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14 Layers tips you won't want to miss

Added on Thursday 22nd of May 2008 07:14 am EST
 
Application:
Adobe Photoshop CS/CS2/CS3
Operating Systems:
Microsoft Windows, Macintosh


If you’re going to become proficient in Photoshop, you’ll need to master layers. Layers are an integral part of all Photoshop editing, and you’ll limit your possibilities without them. That’s why we’ve compiled a plethora of tips and tricks to help you become a more proficient layer user.

Face it; you can’t do much in Photoshop without using layers. But creating multi-layered documents is just the first phase in grasping the possibilities layers give you. Don’t forget adjustment layers, layers styles, and layer masks. Aside from needing to understand what they’re for, you need to know how to apply them quickly. Whether you’re new to Photoshop or have been using it for years, you can benefit from tips and tricks that help you perform these tasks quicker. So here, in no particular order, are layers palette tips to guide your way.

Tip #1: Control layer stacking order
Whenever you create a new layer in the Layers palette, Photoshop places the new layer directly above the currently selected layer. But what if you want that new layer to go below the selected layer? Easy! Just press and hold [command] ([Ctrl] in Windows) and click the Create A New Layer button at the base of the Layers palette. Photoshop positions the new layer below the active layer (unless it’s the Background layer).

Tip #2: Select a specific layer quickly
When working on a multi-layer document, even with good layer management, your Layers palette can grow quite long. But when you want to edit pixels, you need to select the right layer first. Forget about scrolling down a long Layers palette list to find your layer; use this shortcut instead. First, select the Move tool from the Tools palette. Press [Ctrl] (Right-click in Windows) and then click on an image area to display a contextual menu like the one shown in Figure A. This menu lists all the layers that have pixel information in the area you clicked. If a layer doesn’t have any pixel data there, the layer name won’t show up in the menu.



A

Trick #3: Auto-Select a layer
As we discussed in Tip #2, it can be time consuming to find the layer in the Layers palette that you wish to edit. This is a simple task with the Auto-Select option. First, select the Move tool and then select the Auto-Select option in the tool options bar, as shown in Figure B. Now click in the image and notice that Photoshop automatically selects that layer in the Layers palette.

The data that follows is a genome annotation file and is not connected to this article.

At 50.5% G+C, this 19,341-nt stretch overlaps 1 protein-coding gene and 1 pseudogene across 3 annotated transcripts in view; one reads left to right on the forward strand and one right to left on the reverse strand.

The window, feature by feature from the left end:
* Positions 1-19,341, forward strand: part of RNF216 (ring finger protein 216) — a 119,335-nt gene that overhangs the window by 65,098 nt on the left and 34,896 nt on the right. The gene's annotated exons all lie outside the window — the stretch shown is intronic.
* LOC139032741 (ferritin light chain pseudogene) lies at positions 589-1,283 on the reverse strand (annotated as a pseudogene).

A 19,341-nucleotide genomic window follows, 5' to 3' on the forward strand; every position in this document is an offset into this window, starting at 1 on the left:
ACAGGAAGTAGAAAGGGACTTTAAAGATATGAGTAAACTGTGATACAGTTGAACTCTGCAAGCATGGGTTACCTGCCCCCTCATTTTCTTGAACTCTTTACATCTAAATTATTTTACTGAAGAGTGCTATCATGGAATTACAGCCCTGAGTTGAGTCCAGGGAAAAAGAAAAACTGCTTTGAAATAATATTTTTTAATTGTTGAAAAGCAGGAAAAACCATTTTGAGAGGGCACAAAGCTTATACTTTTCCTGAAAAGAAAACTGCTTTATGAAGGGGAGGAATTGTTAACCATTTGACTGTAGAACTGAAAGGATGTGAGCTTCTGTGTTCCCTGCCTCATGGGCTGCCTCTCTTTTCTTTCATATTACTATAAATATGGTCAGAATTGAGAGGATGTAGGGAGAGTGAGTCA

One caveat: Photoshop will select the top-most layer that is within the layer bounds you click in. So if your file has three layers and they all span the full layer bounds, Auto-Select will always select the top layer.



B

Trick #4: Preserve transparent pixels
When you want to edit a layer that has transparent pixels, you probably want to keep those pixels transparent. Don’t fuss around making a selection to do this. Instead, simply select the layer and then click the Lock Transparent Pixels button in the Layers palette, as shown in Figure C.
               While we’re on the topic of locking layers, the other layer locking options, from left to right, are Lock Image Pixels, which disable any further editing to that layer, Lock Layer Position, which will prevent you from moving the layer or transforming it, and the Lock All button, which will perform all three tasks.



C

Trick #5: Disable a layer mask quickly
When you’re working with layer masks, you might want to turn off a mask temporarily, but you don’t want to discard the mask that you put so much effort into creating. There’s an easy workaround; press [shift] and click the layer mask thumbnail to turn off its visibility. A big red X will span across the layer mask thumbnail indicating that it’s disabled. To turn it back on, [shift]-click the layer mask thumbnail again.

Trick #6: Copy layer masks from one layer to another
When creating complex photomontages, you may find you have to apply the same layer mask to multiple layers. Rather than re-creating the mask, you can save time by copying it. This is easy to do in CS2/CS3; simply press [option] ([Alt] in Windows) and click and drag the layer mask thumbnail from one layer to another. Photoshop copies the layer mask to the othe...